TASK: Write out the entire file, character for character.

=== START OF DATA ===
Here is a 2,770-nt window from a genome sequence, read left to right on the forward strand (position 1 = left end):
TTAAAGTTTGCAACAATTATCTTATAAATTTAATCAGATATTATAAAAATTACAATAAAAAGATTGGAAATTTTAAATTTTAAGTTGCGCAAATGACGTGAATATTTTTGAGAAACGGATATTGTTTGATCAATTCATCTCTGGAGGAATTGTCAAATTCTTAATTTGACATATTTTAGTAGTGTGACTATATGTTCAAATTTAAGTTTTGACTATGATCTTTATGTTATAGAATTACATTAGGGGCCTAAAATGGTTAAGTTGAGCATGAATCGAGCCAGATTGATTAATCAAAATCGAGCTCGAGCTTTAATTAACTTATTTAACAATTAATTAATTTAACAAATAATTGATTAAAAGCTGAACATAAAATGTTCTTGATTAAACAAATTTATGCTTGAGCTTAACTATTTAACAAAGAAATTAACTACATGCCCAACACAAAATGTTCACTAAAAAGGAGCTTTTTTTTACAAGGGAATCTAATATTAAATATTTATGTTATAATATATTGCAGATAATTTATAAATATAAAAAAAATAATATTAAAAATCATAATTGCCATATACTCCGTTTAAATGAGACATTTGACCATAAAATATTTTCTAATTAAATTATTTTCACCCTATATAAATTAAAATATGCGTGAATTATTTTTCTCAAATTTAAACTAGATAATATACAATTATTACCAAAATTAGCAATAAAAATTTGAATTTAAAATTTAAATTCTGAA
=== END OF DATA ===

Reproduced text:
Here is a 2,770-nt window from a genome sequence, read left to right on the forward strand (position 1 = left end):
TTAAAGTTTGCAACAATTATCTTATAAATTTAATCAGATATTATAAAAATTACAATAAAAAGATTGGAAATTTTAAATTTTAAGTTGCGCAAATGACGTGAATATTTTTGAGAAACGGATATTGTTTGATCAATTCATCTCTGGAGGAATTGTCAAATTCTTAATTTGACATATTTTAGTAGTGTGACTATATGTTCAAATTTAAGTTTTGACTATGATCTTTATGTTATAGAATTACATTAGGGGCCTAAAATGGTTAAGTTGAGCATGAATCGAGCCAGATTGATTAATCAAAATCGAGCTCGAGCTTTAATTAACTTATTTAACAATTAATTAATTTAACAAATAATTGATTAAAAGCTGAACATAAAATGTTCTTGATTAAACAAATTTATGCTTGAGCTTAACTATTTAACAAAGAAATTAACTACATGCCCAACACAAAATGTTCACTAAAAAGGAGCTTTTTTTTACAAGGGAATCTAATATTAAATATTTATGTTATAATATATTGCAGATAATTTATAAATATAAAAAAAATAATATTAAAAATCATAATTGCCATATACTCCGTTTAAATGAGACATTTGACCATAAAATATTTTCTAATTAAATTATTTTCACCCTATATAAATTAAAATATGCGTGAATTATTTTTCTCAAATTTAAACTAGATAATATACAATTATTACCAAAATTAGCAATAAAAATTTGAATTTAAAATTTAAATTCTGAA